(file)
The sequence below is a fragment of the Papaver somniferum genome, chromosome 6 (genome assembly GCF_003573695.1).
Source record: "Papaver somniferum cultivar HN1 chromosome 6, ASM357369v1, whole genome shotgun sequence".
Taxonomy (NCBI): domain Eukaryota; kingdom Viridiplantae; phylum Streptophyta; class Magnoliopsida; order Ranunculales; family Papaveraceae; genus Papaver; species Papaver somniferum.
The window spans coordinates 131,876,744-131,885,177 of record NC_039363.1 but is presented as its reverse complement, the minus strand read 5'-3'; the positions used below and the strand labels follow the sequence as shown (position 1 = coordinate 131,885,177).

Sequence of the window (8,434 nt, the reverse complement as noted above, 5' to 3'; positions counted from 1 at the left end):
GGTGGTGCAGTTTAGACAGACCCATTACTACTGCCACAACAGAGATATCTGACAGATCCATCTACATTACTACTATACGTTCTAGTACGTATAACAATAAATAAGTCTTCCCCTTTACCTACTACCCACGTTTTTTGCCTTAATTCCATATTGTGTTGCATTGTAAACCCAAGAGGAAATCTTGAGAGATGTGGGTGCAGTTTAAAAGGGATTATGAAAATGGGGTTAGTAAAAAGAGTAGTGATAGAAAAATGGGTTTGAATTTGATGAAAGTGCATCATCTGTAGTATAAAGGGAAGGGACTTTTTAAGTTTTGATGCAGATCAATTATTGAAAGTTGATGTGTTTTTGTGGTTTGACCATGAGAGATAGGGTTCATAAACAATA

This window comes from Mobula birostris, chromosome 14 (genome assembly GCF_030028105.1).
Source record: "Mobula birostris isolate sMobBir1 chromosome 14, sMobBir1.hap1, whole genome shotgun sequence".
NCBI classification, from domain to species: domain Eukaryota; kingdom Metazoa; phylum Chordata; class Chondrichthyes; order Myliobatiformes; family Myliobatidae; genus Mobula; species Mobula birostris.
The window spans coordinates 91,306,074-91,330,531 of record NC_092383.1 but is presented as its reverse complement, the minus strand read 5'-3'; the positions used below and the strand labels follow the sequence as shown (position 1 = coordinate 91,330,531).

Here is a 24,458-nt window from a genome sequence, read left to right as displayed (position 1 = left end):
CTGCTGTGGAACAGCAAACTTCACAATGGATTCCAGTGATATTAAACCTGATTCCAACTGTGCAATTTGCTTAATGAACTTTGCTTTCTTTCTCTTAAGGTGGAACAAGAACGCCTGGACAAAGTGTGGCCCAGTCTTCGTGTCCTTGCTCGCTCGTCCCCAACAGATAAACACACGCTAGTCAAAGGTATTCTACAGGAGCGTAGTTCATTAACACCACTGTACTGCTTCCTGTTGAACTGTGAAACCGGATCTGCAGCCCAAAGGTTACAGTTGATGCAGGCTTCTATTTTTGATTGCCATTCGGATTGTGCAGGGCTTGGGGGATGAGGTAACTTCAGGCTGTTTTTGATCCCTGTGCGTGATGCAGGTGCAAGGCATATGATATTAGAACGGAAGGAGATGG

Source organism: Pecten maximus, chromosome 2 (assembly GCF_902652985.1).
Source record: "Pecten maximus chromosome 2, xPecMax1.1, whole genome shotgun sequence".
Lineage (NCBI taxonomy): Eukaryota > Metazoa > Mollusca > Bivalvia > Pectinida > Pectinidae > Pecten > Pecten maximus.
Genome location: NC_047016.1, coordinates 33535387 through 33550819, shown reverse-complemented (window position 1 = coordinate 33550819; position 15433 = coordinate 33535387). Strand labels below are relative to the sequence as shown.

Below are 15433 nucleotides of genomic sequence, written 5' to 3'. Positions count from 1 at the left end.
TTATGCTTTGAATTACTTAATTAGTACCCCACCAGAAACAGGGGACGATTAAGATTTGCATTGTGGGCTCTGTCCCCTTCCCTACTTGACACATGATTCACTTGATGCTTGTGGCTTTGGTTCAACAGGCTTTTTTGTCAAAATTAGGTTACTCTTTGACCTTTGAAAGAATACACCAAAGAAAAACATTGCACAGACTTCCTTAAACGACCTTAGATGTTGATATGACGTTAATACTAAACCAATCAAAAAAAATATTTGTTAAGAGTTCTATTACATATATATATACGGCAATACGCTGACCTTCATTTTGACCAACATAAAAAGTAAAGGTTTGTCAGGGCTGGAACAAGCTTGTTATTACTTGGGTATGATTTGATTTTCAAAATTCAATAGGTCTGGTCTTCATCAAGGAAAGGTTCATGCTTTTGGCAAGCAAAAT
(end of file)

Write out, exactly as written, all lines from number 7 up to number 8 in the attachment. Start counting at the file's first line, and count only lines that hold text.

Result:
This window comes from Mobula birostris, chromosome 14 (genome assembly GCF_030028105.1).
Source record: "Mobula birostris isolate sMobBir1 chromosome 14, sMobBir1.hap1, whole genome shotgun sequence".